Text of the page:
The first two days of the 2015 Big Ten Baseball Tournament have left little to be desired in the big-play department. Relive our favorite plays from Thursday's day full of games inside.
Maryland freshman Kevin Biondic earned himself a #BTNStandout vote after making an outstanding play in Thursday night’s Big Ten Tournament game against No. 1-seeded Illinois. [ MORE: Watch more #BTNStandout plays ] Holding onto a 2-1 lead in the bottom of the seventh inning with no outs, Biondic robbed Illinois’ David Kerian of what looked like a sure-bet hit into right field. “That’s a play that can win a team a Big Ten Tournament,” said BTN’s Kevin Kugler following the grab. The incredible play stopped Illinois from getting a lead runner on base, and in return, Maryland held the Illini
Day 2 of the 2015 Big Ten Baseball Tournament was filled with excitement, highlighted by Maryland's 2-1 win over Illinois, which put an end to the Fighting Illini's 27-game winning streak.
Surely, you’ve seen the Derek Jeter play where he makes the catch in foul territory and flies into the stands. [ MORE: View our Big Ten tourney page | Watch #BTNStandout plays ] Michigan State third baseman Mark Weist made a Jeter-esque play Thursday afternoon in the Big Ten tournament. Only, Weist’s marked the final out of the game. In an elimination game, to boot. With two outs in the top of the ninth inning, moments after the Spartans erupted for six runs in the bottom of the eighth to take the lead, Weist tracked a fly ball to his
Ryan Krill had a dozen home runs entering Thursday afternoon’s elimination game in the 2015 Big Ten Baseball Tournament. [ MORE: View our Big Ten tourney page | Watch #BTNStandout plays ] No. 13 was the biggest, and arguably longest, of the season. Krill demolished a go-ahead grand slam to deep right field in the bottom of the eighth inning to help No. 5 Michigan State rally past No. 8 Nebraska, 9-7. The blast, Michigan State’s first grand slam of the season, was part of a six-run eighth that saw the Spartans erase a four-deficit. Watch the video above or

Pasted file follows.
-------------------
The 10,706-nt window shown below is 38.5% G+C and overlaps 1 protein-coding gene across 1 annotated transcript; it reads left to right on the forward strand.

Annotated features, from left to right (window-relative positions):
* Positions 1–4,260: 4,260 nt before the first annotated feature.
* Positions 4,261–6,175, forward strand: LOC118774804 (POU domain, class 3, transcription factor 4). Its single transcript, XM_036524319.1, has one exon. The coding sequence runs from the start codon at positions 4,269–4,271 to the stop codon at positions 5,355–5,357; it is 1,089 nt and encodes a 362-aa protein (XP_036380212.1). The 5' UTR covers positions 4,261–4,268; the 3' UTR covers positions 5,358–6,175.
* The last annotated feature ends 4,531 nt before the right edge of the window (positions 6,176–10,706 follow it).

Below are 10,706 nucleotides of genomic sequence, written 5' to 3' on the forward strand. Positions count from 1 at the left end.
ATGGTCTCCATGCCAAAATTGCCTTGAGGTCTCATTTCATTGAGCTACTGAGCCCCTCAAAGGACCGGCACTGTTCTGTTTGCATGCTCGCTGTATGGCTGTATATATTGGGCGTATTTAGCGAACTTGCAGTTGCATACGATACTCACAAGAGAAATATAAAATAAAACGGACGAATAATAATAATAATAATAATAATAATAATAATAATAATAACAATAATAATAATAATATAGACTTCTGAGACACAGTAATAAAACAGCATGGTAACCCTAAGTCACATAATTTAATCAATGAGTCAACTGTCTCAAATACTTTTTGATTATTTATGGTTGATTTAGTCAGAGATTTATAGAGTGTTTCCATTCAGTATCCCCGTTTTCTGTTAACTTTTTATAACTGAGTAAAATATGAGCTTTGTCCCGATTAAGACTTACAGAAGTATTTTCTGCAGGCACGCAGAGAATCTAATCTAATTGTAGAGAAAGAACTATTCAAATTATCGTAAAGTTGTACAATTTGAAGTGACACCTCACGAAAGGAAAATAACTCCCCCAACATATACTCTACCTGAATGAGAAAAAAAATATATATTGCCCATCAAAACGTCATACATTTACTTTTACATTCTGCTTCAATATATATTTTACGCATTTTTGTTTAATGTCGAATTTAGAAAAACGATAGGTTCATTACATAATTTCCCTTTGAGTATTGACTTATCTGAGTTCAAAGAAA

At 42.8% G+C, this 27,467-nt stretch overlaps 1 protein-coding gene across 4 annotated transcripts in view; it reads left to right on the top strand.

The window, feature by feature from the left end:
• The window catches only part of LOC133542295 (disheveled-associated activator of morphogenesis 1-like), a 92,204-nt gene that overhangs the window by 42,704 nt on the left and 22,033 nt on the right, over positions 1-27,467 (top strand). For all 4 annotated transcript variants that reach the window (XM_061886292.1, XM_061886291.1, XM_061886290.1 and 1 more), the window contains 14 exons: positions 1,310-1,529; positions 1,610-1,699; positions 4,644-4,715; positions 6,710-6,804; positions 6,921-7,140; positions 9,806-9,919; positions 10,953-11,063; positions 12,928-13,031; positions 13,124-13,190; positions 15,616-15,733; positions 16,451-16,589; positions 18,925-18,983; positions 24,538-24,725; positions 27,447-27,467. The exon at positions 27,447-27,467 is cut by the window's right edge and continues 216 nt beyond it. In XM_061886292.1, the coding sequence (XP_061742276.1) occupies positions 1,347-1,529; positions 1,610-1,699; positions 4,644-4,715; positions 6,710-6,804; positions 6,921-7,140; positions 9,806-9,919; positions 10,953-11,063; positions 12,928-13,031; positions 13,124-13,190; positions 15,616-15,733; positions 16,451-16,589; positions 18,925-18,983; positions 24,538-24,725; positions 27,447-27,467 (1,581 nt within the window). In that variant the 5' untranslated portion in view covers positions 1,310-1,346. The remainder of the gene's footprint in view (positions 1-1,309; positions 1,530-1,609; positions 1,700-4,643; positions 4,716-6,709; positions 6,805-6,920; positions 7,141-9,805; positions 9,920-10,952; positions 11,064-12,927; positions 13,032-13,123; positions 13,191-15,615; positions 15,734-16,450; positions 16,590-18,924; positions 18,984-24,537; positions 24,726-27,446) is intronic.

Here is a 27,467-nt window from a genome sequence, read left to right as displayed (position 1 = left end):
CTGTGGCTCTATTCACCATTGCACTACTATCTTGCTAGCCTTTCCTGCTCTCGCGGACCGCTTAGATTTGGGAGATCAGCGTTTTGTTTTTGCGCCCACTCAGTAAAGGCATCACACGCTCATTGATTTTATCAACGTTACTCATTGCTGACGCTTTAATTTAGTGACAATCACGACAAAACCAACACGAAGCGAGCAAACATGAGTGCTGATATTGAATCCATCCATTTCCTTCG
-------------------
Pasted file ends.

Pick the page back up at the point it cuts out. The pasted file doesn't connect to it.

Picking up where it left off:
Wednesday night was all about David Letterman, and for good reason. It was the final “Late Show with David Letterman,” this after two-plus decades of making America laugh every weeknight at 11:30 p.m. ET on CBS. Taking Letterman’s place, of course, will be Stephen Colbert, a 1986 graduate of Northwestern’s School of Communication. Well, on the final show, before saying good-bye for one last time, Letterman wished the Northwestern grad the best of luck. “I’m very excited,” said Letterman in the video above about Colbert. “I think he’s going to do a wonderful job, and I wish Stephen and his
Northwestern is coming off back-to-back 5-7 seasons after going to five bowls in a row. It’s time for the Wildcats to get back on track. [ MORE: Get all of Tom Dienhart’s 2015 schedule analysis posts ] Pat Fitzgerald—who is entering his 10th season at the helm of his alma mater–will have one of his most talented teams yet in his efforts to restore NU into a contender, but questions loom on offense at quarterback, wideout and along the line. Plus, the schedule is filled with hurdles. Here is a detailed look at Northwestern’s to-do list, which features eight bowl
Matt Painter has announced that Caleb Swanigan (“Biggie”) has signed his Big Ten tender and joins the Purdue recruiting class of 2015.
NFL.com has a couple of nice lists. One is of the Top 15 Heisman contenders for 2016. Hello, Ohio State quarterbacks. The other is of the Top 15 defensive players. Hello, Joey Bosa. *** Dan Duggan of NJ.com posed five questions for Rutgers football prior to spring ball. Now, he answers them. Question No. 1 was if a quarterback would emerge. And, of course, none did. *** The great Marc Morehouse of the Cedar Rapids Gazette took a look at trophy runs, in which teams rush to an opponent’s sideline to seize a trophy after winning a game. I hope
Inspired by their experiences in college and elsewhere, these Pathfinders are passing by the typical, well-trod career paths and blazing their own trails. We’ll explore the unconventional approaches these Big Ten alums are taking to work. A conventional — if also comfortable — career seemed to be in the cards for Milosz “Milo” Pierwola. The Rutgers alum had put in three years as an attorney, spending most of his time at a desk, and everyone around him believed he was doing quite well for himself. There was just one problem: He was completely miserable at work. So, he quit in